Usurping Space for Transgressive Purpose
There are many factors which have contributed to the state of homelessness in the city of New York. One of the factors is the rising costs of rental flats: most people are not in a position to afford or rent the houses and thus are effectively rendered homeless. This is especially hard when one has a large family which needs more space. Other factors include substance abuse and lack of decent jobs which can enable one to get a good amount of money to enable the purchasing of a house or rent one. The city of New York is obligated to provide sleeping places for those who are homeless. This has been a challenge because of the few places which are available for such purpose (Webber, 2002).
Yoshida (1995) notes that alcoholism is of the main factor which lead to the homelessness status. He quotes statistics from the National Coalition of the Homeless (NCH) which shows that fifty percent of the homeless are adults who have had a problem with a drug or alcohol problem. The statistics also implied that the state of alcoholism of an individual determined how easily he or she could secure a job. This implies that a homeless person who is alcoholic is likely to remain more in the homeless status because it will take relatively a long time for them to secure a job (Yoshida, 1995, par. 3). He also notes that since the homeless receive some kind of assistance from government whether they are employed or not they may be tempted to remain homeless so as to continue getting the assistance. Yoshida (1995) concludes that homelessness is caused by a host of factors and one factor can not be viewed as the main cause of homelessness. The causes usually act as reinforcement to each other.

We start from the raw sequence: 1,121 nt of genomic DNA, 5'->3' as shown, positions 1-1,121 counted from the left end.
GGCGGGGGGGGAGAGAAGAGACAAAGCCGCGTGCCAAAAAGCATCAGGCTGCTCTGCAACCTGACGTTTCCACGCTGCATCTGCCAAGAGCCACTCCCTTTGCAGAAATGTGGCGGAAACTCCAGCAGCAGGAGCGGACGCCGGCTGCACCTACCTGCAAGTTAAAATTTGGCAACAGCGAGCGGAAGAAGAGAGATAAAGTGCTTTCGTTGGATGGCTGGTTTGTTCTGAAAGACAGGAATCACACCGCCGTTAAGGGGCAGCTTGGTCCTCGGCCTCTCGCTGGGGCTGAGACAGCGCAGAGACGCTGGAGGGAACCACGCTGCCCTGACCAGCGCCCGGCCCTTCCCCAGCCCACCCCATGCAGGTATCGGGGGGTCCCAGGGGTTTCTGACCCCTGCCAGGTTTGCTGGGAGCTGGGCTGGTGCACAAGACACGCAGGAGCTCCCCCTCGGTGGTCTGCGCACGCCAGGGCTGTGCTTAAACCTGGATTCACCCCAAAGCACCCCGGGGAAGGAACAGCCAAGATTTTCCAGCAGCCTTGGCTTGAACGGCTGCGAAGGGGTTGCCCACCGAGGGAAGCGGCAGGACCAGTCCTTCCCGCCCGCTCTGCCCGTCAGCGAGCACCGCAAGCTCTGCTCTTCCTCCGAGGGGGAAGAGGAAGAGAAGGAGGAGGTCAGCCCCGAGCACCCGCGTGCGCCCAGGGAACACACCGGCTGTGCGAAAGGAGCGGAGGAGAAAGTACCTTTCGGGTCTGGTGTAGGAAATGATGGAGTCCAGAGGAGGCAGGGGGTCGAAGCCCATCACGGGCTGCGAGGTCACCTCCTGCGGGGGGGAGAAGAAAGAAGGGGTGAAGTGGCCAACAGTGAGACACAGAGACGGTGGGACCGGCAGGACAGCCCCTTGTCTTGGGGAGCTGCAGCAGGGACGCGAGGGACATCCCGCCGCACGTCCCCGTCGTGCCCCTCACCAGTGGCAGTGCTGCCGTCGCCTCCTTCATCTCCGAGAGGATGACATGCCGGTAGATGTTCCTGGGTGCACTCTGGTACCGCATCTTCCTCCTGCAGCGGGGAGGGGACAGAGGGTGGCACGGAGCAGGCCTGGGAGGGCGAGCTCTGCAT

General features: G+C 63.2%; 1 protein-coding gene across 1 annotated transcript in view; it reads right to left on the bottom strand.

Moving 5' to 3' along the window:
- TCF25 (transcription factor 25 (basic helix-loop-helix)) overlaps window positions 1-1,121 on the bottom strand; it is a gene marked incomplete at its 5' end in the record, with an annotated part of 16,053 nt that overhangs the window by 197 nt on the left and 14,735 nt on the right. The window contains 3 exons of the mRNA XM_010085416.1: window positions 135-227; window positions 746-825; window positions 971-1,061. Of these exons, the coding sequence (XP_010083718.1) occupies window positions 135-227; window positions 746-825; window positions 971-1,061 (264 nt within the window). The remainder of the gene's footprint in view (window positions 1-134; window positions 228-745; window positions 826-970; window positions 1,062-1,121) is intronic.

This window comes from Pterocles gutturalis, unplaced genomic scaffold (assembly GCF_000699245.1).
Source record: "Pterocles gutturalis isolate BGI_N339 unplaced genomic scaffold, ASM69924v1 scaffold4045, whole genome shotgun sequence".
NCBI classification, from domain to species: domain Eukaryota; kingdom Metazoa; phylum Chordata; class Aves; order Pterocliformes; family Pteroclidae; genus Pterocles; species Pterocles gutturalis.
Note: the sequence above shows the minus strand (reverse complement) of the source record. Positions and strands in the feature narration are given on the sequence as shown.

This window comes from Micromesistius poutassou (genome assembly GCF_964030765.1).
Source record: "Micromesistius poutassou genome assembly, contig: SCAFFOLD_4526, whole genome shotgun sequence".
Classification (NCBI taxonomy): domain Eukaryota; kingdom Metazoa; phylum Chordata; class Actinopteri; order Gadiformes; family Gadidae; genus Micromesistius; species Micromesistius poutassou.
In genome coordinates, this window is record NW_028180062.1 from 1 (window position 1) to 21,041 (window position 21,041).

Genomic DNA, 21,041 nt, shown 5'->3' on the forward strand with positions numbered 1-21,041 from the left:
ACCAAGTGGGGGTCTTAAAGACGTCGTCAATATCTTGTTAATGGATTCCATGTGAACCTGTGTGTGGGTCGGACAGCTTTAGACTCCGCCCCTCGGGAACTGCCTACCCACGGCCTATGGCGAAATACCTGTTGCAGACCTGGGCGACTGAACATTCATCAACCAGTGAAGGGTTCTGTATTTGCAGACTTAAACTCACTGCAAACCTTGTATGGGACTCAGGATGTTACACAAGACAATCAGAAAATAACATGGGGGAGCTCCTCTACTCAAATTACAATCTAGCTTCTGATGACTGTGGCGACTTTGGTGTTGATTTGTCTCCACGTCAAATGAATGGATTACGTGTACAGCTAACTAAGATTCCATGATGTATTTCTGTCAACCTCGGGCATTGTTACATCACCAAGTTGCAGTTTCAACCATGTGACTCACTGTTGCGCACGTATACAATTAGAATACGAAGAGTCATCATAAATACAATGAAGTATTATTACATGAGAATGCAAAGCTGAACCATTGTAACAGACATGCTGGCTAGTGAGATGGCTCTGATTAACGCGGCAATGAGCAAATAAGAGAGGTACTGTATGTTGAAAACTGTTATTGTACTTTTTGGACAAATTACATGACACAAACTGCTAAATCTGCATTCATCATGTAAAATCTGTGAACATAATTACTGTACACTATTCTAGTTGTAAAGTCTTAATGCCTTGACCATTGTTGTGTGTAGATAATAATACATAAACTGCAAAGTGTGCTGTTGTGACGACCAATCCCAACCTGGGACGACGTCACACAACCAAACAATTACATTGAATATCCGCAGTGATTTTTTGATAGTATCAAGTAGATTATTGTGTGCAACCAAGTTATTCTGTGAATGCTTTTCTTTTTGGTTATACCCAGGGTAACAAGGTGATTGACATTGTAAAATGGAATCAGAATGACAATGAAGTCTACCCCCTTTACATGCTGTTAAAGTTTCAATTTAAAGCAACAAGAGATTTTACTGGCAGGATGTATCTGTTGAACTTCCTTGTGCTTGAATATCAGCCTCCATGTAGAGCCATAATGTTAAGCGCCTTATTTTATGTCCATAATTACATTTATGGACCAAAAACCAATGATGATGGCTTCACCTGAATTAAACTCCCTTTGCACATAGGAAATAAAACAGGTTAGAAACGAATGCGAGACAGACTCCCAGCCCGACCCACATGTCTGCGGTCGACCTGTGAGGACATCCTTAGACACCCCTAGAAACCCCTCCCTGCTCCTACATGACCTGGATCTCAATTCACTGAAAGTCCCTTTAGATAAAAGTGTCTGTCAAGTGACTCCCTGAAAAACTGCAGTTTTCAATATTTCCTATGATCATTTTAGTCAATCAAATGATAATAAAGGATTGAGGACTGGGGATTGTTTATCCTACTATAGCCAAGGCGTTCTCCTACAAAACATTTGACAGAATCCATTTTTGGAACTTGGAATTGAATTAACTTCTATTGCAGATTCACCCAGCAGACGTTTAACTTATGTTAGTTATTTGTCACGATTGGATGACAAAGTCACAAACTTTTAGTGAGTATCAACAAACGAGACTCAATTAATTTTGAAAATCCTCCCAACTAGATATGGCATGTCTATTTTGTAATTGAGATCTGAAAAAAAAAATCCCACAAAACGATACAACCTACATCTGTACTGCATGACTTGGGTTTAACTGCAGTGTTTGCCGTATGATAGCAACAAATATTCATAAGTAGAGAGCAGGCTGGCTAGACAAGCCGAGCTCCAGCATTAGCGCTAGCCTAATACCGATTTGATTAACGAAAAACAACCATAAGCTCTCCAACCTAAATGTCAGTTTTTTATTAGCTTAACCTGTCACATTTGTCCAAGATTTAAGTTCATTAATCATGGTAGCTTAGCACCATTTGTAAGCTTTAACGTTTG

How homelessness has become a normative?
There are steps which have been taken to alleviate the pain of those in the status of homelessness which if viewed from some perspectives can be said to encourage the state of homelessness. For instance in the city of New York, the mayor is obligated to provide sleeping places for the homeless. The federal government offers financial assistance to those who are the poverty line where of course the homelessness belongs. These factors will act as motivational factors especially for the low earners who will view it as a financial burden to rent a house because what he/she earns might not be enough to allow house renting.
Under such circumstances where the homelessness stand a chance of benefiting from not paying rent to getting some extra financial assistance it becomes very likely that homelessness becomes a normative.
It becomes a normative because it the better option due to the conditions attached to it.
Homelessness is a transgressive state. It is a situation which is quite rampant in the City of New York. Homelessness can be said to be a state in which a person has no place to sleep and depends on the sleeping places provided by the city. The state of homelessness is viewed as transgressive because of the causes associated with it. It is not caused by one particular factor but a number of them which include unemployment, drug abuse, alcoholism, and federal assistance.
It can be argued that the provision of sleeping places for the homelessness and the federal assistance given to the homeless can somehow act to support the state of homelessness. This is because the beneficiaries of these programs due to the fact that they are low earners will stand a chance of benefitting more from the state of homelessness than otherwise.